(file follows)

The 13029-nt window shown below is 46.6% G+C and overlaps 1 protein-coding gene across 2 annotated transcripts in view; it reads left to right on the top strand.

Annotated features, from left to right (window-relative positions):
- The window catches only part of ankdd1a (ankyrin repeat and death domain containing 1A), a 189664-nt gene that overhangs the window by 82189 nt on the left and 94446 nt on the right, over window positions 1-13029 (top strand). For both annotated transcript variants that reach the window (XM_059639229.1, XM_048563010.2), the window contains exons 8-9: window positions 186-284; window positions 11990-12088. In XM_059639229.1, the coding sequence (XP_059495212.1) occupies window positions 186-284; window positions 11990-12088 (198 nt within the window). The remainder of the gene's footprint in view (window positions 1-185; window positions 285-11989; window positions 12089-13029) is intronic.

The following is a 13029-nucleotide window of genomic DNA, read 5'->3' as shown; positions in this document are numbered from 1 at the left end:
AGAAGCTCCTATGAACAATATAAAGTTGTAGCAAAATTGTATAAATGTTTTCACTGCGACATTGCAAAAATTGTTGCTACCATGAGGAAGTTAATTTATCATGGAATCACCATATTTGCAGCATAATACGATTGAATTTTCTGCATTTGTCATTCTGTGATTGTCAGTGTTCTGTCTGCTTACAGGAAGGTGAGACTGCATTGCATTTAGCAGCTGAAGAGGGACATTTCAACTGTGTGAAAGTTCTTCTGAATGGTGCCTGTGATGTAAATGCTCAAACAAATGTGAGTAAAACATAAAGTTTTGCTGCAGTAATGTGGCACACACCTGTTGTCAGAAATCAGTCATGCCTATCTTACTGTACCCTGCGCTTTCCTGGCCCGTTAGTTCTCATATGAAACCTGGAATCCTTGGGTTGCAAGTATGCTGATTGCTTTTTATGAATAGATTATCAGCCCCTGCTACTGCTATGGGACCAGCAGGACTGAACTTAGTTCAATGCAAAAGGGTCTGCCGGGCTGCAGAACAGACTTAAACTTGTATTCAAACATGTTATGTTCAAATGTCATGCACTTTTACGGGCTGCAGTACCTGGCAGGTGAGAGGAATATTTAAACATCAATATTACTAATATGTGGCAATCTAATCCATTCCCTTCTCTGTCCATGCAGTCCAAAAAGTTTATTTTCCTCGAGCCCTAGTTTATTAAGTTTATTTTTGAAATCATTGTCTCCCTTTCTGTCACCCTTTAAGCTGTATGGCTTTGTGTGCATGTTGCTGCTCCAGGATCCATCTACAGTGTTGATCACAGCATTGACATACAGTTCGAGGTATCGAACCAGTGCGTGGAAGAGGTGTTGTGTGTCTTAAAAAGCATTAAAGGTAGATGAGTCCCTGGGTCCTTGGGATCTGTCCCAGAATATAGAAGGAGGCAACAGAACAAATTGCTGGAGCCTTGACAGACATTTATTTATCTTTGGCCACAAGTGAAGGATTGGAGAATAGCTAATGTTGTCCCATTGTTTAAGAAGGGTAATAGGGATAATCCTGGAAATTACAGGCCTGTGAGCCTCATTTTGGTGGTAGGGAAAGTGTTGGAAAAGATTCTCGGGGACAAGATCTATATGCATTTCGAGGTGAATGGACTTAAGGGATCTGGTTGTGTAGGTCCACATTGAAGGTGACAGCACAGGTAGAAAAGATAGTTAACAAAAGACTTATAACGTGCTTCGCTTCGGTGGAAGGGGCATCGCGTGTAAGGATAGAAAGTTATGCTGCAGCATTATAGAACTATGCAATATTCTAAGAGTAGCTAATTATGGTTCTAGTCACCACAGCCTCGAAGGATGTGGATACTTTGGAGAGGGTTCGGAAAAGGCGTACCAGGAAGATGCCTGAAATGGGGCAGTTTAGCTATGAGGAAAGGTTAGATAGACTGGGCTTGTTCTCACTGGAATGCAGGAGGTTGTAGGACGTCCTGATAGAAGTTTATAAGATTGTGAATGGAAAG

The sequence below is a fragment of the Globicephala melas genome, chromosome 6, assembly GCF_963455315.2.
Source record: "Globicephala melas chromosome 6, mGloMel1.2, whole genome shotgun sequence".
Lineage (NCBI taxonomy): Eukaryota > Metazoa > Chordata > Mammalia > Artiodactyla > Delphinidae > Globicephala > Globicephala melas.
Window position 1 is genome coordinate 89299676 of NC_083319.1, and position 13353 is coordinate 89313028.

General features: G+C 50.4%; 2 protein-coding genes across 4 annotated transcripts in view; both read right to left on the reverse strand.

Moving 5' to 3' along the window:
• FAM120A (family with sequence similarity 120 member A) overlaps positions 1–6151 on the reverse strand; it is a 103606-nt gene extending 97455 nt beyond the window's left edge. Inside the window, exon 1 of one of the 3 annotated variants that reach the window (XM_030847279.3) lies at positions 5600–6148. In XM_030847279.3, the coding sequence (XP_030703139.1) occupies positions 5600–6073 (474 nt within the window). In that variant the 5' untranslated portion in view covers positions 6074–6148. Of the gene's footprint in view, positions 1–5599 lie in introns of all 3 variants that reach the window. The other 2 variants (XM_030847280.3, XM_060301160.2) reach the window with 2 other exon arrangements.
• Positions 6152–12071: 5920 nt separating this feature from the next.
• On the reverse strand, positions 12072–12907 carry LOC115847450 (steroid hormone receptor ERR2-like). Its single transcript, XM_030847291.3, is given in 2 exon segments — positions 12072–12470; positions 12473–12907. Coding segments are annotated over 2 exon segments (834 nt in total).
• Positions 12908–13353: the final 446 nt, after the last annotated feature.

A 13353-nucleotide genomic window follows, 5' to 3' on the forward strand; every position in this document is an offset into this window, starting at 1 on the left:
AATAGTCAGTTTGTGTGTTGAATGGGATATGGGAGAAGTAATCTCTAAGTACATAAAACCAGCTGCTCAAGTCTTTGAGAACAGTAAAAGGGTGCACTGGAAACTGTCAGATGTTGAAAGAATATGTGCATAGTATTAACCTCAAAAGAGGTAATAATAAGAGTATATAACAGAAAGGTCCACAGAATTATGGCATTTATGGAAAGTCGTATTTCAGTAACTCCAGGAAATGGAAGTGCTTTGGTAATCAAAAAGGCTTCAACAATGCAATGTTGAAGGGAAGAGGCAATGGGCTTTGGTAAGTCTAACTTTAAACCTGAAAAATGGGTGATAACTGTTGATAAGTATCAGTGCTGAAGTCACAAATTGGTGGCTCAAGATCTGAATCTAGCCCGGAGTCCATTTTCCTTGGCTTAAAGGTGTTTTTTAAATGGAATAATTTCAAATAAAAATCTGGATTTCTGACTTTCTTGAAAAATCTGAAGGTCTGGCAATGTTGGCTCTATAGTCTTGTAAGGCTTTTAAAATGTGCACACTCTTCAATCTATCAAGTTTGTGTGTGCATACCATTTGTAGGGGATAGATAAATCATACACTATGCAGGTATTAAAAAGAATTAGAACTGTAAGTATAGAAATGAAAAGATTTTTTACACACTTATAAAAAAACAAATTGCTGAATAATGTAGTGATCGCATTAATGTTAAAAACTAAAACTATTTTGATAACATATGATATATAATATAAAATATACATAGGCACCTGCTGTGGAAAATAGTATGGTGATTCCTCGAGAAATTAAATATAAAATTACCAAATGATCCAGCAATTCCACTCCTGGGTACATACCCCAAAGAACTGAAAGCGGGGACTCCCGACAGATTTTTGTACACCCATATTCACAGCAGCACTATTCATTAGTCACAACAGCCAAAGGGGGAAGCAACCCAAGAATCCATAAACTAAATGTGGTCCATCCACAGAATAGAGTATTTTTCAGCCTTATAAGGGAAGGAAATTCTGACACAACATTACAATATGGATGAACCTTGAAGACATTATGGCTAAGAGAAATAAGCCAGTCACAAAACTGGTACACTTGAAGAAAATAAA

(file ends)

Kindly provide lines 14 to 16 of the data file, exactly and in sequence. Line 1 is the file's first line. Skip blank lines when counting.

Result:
• On the reverse strand, positions 12072–12907 carry LOC115847450 (steroid hormone receptor ERR2-like). Its single transcript, XM_030847291.3, is given in 2 exon segments — positions 12072–12470; positions 12473–12907. Coding segments are annotated over 2 exon segments (834 nt in total).
• Positions 12908–13353: the final 446 nt, after the last annotated feature.

A 13353-nucleotide genomic window follows, 5' to 3' on the forward strand; every position in this document is an offset into this window, starting at 1 on the left: